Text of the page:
Will Terri Schiavo kill the nuclear option?

The Schiavo case makes it both more likely and less likely that Republicans will move to end the filibuster of judicial nominees.

Published April 8, 2005 11:51AM (EDT)

Republicans in Washington are already paying a high price for their intervention in the Terri Schiavo case. The president's approval ratings are tanking, public perception of Senate Republicans is slipping, and the sorts of ethics problems that always seemed to slide off of Tom DeLay are beginning to stick in the minds of voters repulsed by his macabre political machinations and post-mortem threats.

But the biggest casualty may be yet to come: Will fallout from the Terri Schiavo case kill the Republicans' plan to eliminate the right to filibuster judicial nominees?

The Schiavo case makes the "nuclear option" more likely and less likely all at once. Religious conservatives, outraged that the courts did not step lively to the tune they called in the Schiavo case, will push Republicans even harder than before to find ways to confirm Bush's judicial nominees over Democratic opposition. Tony Perkins of the Family Research Council ramped up the rhetoric this week, saying that judge currently conduct themselves as "an occupying force of liberal elitists who answer to no one." And David Limbaugh warns in his column today that Republican leaders "will pay a price" if they "even think about caving" on the "nuclear option."

But Republican senators, stung by the negative public reaction to their intervention in the Schiavo case, are likely to be twice-shy about being seen, once again, as the tools of the religious right. With one-third of all Republicans saying Democrats in Congress should prevent Republican leaders from "going too far in pushing their agenda," and 41% of Republicans opposing the "nuclear option," Senate Majority Leader Bill Frist is going to have a hard time convincing the half-dozen Senate Republicans who are either opposed to or wary of the nuclear plan that they'll face major political consequences if they don't get on board.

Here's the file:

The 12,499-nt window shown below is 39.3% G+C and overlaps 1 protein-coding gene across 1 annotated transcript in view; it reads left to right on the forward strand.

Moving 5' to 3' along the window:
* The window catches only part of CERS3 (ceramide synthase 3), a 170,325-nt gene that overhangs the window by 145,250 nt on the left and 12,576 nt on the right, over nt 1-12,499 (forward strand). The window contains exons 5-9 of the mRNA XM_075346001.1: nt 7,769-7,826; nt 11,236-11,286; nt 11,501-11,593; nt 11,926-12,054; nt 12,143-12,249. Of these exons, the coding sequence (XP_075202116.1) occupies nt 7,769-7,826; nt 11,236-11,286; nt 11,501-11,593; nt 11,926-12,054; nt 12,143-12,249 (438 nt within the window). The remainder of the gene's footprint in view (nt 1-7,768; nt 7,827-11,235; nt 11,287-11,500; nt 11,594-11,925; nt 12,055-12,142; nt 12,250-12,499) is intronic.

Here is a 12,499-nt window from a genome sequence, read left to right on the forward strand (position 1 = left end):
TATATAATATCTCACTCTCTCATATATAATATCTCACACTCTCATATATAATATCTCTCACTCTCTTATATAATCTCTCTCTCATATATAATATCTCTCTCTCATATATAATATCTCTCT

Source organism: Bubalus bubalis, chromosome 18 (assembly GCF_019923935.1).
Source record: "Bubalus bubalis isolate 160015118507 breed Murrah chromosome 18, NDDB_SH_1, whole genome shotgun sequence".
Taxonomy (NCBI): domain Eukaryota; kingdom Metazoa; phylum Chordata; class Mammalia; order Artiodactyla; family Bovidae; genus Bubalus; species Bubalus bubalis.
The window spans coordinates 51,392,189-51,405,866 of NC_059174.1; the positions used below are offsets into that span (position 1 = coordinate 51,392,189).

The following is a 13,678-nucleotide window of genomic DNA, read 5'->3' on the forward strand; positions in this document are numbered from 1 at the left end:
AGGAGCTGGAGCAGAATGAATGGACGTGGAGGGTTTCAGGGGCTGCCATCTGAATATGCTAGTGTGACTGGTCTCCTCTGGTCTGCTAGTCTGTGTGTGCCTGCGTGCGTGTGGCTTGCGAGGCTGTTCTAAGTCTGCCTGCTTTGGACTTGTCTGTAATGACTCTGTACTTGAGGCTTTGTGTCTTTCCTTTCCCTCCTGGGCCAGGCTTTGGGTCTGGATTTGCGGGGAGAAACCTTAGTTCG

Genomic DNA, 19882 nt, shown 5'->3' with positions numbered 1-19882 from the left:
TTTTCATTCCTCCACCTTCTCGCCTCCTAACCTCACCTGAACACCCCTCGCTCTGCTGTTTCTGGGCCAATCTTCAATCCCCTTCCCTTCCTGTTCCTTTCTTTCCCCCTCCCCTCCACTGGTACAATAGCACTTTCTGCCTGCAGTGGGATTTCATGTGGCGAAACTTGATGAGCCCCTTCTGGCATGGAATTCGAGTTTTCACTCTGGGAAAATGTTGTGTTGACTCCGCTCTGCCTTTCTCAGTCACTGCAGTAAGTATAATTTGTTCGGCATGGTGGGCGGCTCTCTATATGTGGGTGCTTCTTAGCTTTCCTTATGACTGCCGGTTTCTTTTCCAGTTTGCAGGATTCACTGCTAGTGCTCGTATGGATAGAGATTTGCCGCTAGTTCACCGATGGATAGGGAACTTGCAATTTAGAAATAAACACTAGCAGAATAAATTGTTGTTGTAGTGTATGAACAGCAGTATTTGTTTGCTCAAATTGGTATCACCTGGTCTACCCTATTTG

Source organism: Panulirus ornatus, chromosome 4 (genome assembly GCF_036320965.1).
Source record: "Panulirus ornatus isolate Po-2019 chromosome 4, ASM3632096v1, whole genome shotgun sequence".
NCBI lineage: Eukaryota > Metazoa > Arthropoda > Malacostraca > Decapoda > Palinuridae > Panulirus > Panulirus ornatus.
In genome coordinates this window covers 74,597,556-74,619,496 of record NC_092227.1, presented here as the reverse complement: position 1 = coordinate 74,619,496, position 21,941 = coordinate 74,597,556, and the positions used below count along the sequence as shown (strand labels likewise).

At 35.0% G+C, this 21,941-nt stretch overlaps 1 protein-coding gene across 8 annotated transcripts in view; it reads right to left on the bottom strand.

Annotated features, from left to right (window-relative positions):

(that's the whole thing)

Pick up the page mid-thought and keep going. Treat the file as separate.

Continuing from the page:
The push-me, pull-me tension created by the Schiavo case may explain the contradictory messages coming out of the Republican leadership this week. According to The Hill, Pennsylvania Sen. Rick Santorum met with conservative activists Tuesday to assuage their concerns that the Republican leadership might be going soft on the nuclear option. Activists who attended the meeting left feeling assured that Frist was fully committed to going nuclear and that he would move forward on the plan within four to six weeks. But a Senate aide who attended the meeting walked away with a different message: The Republican leadership is ready to go nuclear only if it's necessary -- that is, only if the parties can't strike a compromise.

As The Hill explains, the dueling recollections of the meeting probably mean that Santorum did his job: "motivate conservative groups for a showdown over the filibuster" but simultaneously appear "ready to compromise while negotiating with the Democrats." While Democrats have been predicting that the "nuclear option" would explode in April, an aide for Frist told The Hill Thursday that the Senate majority leader will try to get a supplemental appropriations bill and a budget resolution through the Senate before risking a blow-out over judicial nominees -- and that he'll pitch some sort of compromise proposal to Senate Minority Leader Harry Reid before he pulls the trigger. That "compromise" may be in the form of poison-pill window dressing -- like Santorum's disingenuous proposal last month to raise the minimum wage -- but it also could be serious. As much as the Senate's Republicans are aligned with the religious right, they've also got debts to pay to big business: Note the early passage of class action reform and the bankruptcy bill. And as the Washington Post has reported, business interests are worried that if the Republicans go nuclear, Democrats will follow through on their threat to shut down the work of the Senate. When that work is as business-friendly as it has been of late, the business interests to whom the Republicans are beholden don't want to see it lost in the chill of a nuclear winter.

By Tim Grieve

Tim Grieve is a senior writer and the author of Salon's War Room blog.

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